Drug Addiction in the Suburbs: What Can Concerned Parents Do?

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Contributor: Megan Wilson, BS, CADC, Addiction Program Coordinator, Timberline Knolls Residential Treatment Center

Drug addiction, especially with pharmaceutical medications, is always an area of great concern throughout our country. Moreover, addiction can be as common in suburban communities as it is in urban areas. So what are parents to do within the confines of their own families?

The first step suburban parents need to do is question their perception of the characteristics of someone who struggles with substance use. Stereotypes of an addict can be the basis for denial for both the individual struggling with substances and for their loved ones.

Typecasts must be challenged. The thought of “my child would never take drugs” could blind a parent from awareness of the warning signs of substance use.

According to the National Institute on Drug Abuse, over 1 million youths (ages 12-17) meet the criteria for a substance use disorder. These individuals can also be at risk of dying from an overdose.

Once parents realize that addiction does not discriminate and can, in fact, impact their child, they can heighten their awareness to warning signs in their children.

Physical Signs

Any dramatic change in a child’s appearance is worthy of note. Sudden weight gain or loss, altered appetite, inability to sleep can be connected to addiction, as can be nosebleeds, changes in the appearance of their eyes, or shakes and seizures.

A decline in personal hygiene or grooming habits could also be a manifestation of drug involvement.

Behavioral Signs

Any disruption in school regarding grades, attendance or friends is relevant as is a lack of interest in hobbies or sports.

Shifts in friends, asking for money or missing valuables around the home is often a sign of drug usage.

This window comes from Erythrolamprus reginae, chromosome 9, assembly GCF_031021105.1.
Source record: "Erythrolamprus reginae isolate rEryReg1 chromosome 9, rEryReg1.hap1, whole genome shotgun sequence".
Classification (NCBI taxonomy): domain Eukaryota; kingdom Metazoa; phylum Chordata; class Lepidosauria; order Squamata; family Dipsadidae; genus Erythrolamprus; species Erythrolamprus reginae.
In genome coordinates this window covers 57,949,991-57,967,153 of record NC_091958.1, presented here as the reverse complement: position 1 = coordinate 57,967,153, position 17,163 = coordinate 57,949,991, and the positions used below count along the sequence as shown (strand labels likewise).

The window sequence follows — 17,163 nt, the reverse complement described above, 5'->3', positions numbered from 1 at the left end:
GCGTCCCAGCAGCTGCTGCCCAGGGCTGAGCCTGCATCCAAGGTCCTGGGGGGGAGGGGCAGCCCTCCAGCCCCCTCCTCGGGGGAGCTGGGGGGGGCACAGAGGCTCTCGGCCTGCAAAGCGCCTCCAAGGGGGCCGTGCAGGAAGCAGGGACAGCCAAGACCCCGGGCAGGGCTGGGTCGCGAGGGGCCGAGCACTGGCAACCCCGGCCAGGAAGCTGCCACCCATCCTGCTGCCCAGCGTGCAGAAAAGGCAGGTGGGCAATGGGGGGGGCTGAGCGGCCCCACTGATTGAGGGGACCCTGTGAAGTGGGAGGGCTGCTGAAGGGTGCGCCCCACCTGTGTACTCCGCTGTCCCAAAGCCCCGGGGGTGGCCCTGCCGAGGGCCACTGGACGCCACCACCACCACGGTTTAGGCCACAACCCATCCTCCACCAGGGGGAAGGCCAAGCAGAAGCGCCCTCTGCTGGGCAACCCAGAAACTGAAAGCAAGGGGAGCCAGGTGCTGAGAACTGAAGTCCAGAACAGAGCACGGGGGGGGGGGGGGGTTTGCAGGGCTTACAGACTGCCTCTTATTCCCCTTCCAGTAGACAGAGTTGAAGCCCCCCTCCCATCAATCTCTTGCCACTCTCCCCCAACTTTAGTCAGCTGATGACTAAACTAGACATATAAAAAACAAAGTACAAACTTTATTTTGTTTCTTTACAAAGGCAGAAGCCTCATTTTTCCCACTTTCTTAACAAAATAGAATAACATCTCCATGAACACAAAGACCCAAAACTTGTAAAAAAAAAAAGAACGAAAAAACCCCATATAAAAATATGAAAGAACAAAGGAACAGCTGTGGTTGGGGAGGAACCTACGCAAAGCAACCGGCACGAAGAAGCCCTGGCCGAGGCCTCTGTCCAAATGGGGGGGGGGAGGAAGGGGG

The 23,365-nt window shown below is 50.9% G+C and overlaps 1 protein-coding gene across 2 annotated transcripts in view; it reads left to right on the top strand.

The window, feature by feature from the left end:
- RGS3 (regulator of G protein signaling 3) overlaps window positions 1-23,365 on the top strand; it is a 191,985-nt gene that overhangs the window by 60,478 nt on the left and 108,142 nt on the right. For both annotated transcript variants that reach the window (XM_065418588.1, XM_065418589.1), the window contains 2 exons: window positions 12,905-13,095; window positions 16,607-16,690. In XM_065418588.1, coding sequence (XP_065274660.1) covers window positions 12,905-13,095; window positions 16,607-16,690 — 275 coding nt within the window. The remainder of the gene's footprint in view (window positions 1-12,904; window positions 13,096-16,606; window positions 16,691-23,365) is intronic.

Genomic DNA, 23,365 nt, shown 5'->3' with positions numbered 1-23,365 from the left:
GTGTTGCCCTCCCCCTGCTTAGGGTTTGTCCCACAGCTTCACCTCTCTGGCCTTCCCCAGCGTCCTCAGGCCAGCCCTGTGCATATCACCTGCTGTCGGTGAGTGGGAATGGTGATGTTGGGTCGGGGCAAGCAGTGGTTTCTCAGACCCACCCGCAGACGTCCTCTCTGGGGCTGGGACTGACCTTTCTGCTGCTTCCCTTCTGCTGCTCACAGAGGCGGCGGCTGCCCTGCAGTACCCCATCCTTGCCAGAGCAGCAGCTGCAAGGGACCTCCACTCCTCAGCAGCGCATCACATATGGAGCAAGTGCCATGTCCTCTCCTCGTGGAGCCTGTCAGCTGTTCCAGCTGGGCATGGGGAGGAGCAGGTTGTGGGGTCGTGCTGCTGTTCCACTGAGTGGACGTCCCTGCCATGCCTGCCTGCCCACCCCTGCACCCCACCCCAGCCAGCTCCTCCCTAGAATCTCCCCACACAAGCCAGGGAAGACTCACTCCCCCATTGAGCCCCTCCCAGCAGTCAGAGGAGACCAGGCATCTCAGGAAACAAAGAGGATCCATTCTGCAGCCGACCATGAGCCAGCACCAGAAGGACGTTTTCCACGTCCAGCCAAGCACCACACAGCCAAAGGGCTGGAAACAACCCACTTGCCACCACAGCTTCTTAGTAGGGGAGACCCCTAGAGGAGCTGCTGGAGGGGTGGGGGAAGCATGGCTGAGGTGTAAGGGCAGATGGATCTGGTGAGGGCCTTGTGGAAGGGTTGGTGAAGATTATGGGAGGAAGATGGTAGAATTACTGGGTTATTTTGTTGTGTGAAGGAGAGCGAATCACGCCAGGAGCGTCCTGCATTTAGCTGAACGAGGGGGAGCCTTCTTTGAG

Missing prescriptions is absolutely a red flag. Extreme behavior changes such as isolating, secrecy and lying are critical.

Psychological Signs

An unexplained personality or attitude change in a child is important to watch out for along with changes in mood, extreme irritability or even sudden laughter for no reason. Intense lethargy or paranoia should be considered worrisome.

The bottom line is: if the child that a parent “used to know” is no longer there and a stranger has seemingly taken their place, drug affiliation should be considered. From that point, a discussion should take place.

A parent needs to express their concern and love to the child, free from accusations, condemnation or judgment. Only then, might a child tell the truth about possible drug use.

Denial is far more the expected response. At that point, a parent must establish and maintain boundaries for safety.

If the child appears impaired, they will not be allowed to use the car, or a cell phone will be taken away. Routine drug testing can be required by the parents to ensure sobriety.

If all attempts by a parent fail, professional help may be required. It is imperative to understand that the earlier the intervention, the better the chances for complete and lasting recovery.

Megan WilsonAbout the Author: Megan Wilson, BS, CADC has been working at Timberline Knolls since 2013. As the Addictions Program Coordinator, she facilitates psycho-educational group therapy, completes substance use assessments, and takes on the leadership role of the Addictions Specialist team.

Megan meets with residents individually to support a better understanding and application of 12 step.


[1]: https://teens.drugabuse.gov/national-drug-alcohol-facts-week/drug-facts-chat-day-drug-use

The opinions and views of our guest contributors are shared to provide a broad perspective of addictions. These are not necessarily the views of Addiction Hope, but an effort to offer discussion of various issues by different concerned individuals.

We at Addiction Hope understand that addictions result from a combination of environmental and genetic factors. If you or a loved one are suffering from an addiction, please know that there is hope for you, and seek immediate professional help.

Published on March 2, 2018.
Reviewed By: Jacquelyn Ekern, MS, LPC on March 2, 2018.
Published on AddictionHope.com